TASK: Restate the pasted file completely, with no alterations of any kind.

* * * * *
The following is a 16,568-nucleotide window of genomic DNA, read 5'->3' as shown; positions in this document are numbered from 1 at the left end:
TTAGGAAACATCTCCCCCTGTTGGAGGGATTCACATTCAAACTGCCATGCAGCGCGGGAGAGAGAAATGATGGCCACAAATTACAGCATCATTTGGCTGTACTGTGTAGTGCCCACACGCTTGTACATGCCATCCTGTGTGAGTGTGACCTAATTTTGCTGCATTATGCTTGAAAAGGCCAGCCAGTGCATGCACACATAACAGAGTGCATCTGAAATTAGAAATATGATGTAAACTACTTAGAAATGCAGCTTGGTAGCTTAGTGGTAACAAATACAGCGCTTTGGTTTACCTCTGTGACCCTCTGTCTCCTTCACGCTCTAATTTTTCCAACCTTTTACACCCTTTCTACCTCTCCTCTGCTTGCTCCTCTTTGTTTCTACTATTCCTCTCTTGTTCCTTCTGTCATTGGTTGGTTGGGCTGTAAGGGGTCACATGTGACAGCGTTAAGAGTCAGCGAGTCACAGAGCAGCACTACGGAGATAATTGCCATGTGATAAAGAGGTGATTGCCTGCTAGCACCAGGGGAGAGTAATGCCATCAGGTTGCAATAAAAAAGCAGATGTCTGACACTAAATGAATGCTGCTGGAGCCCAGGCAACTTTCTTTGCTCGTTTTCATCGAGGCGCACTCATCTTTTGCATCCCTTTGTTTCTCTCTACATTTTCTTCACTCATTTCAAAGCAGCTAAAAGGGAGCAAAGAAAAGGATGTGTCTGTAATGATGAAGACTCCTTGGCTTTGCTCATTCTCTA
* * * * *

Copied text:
The following is a 16,568-nucleotide window of genomic DNA, read 5'->3' as shown; positions in this document are numbered from 1 at the left end:
TTAGGAAACATCTCCCCCTGTTGGAGGGATTCACATTCAAACTGCCATGCAGCGCGGGAGAGAGAAATGATGGCCACAAATTACAGCATCATTTGGCTGTACTGTGTAGTGCCCACACGCTTGTACATGCCATCCTGTGTGAGTGTGACCTAATTTTGCTGCATTATGCTTGAAAAGGCCAGCCAGTGCATGCACACATAACAGAGTGCATCTGAAATTAGAAATATGATGTAAACTACTTAGAAATGCAGCTTGGTAGCTTAGTGGTAACAAATACAGCGCTTTGGTTTACCTCTGTGACCCTCTGTCTCCTTCACGCTCTAATTTTTCCAACCTTTTACACCCTTTCTACCTCTCCTCTGCTTGCTCCTCTTTGTTTCTACTATTCCTCTCTTGTTCCTTCTGTCATTGGTTGGTTGGGCTGTAAGGGGTCACATGTGACAGCGTTAAGAGTCAGCGAGTCACAGAGCAGCACTACGGAGATAATTGCCATGTGATAAAGAGGTGATTGCCTGCTAGCACCAGGGGAGAGTAATGCCATCAGGTTGCAATAAAAAAGCAGATGTCTGACACTAAATGAATGCTGCTGGAGCCCAGGCAACTTTCTTTGCTCGTTTTCATCGAGGCGCACTCATCTTTTGCATCCCTTTGTTTCTCTCTACATTTTCTTCACTCATTTCAAAGCAGCTAAAAGGGAGCAAAGAAAAGGATGTGTCTGTAATGATGAAGACTCCTTGGCTTTGCTCATTCTCTA